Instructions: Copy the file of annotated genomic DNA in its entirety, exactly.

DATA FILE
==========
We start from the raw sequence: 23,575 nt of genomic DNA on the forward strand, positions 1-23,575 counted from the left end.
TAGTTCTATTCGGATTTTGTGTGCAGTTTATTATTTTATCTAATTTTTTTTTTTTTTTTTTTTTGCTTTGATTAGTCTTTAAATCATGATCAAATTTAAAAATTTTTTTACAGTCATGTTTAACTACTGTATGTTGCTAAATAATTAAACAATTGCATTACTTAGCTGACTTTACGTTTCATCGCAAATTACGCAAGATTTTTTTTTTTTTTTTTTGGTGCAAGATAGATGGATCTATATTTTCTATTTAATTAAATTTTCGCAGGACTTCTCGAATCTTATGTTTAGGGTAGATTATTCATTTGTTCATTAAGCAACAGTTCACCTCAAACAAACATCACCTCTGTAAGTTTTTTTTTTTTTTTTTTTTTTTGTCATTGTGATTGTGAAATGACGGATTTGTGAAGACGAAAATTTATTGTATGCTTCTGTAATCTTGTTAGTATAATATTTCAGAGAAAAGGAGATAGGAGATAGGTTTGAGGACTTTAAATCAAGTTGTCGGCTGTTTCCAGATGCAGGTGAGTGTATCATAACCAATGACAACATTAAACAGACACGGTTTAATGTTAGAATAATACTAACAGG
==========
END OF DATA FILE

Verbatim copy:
We start from the raw sequence: 23,575 nt of genomic DNA on the forward strand, positions 1-23,575 counted from the left end.
TAGTTCTATTCGGATTTTGTGTGCAGTTTATTATTTTATCTAATTTTTTTTTTTTTTTTTTTTTGCTTTGATTAGTCTTTAAATCATGATCAAATTTAAAAATTTTTTTACAGTCATGTTTAACTACTGTATGTTGCTAAATAATTAAACAATTGCATTACTTAGCTGACTTTACGTTTCATCGCAAATTACGCAAGATTTTTTTTTTTTTTTTTTGGTGCAAGATAGATGGATCTATATTTTCTATTTAATTAAATTTTCGCAGGACTTCTCGAATCTTATGTTTAGGGTAGATTATTCATTTGTTCATTAAGCAACAGTTCACCTCAAACAAACATCACCTCTGTAAGTTTTTTTTTTTTTTTTTTTTTTTGTCATTGTGATTGTGAAATGACGGATTTGTGAAGACGAAAATTTATTGTATGCTTCTGTAATCTTGTTAGTATAATATTTCAGAGAAAAGGAGATAGGAGATAGGTTTGAGGACTTTAAATCAAGTTGTCGGCTGTTTCCAGATGCAGGTGAGTGTATCATAACCAATGACAACATTAAACAGACACGGTTTAATGTTAGAATAATACTAACAGG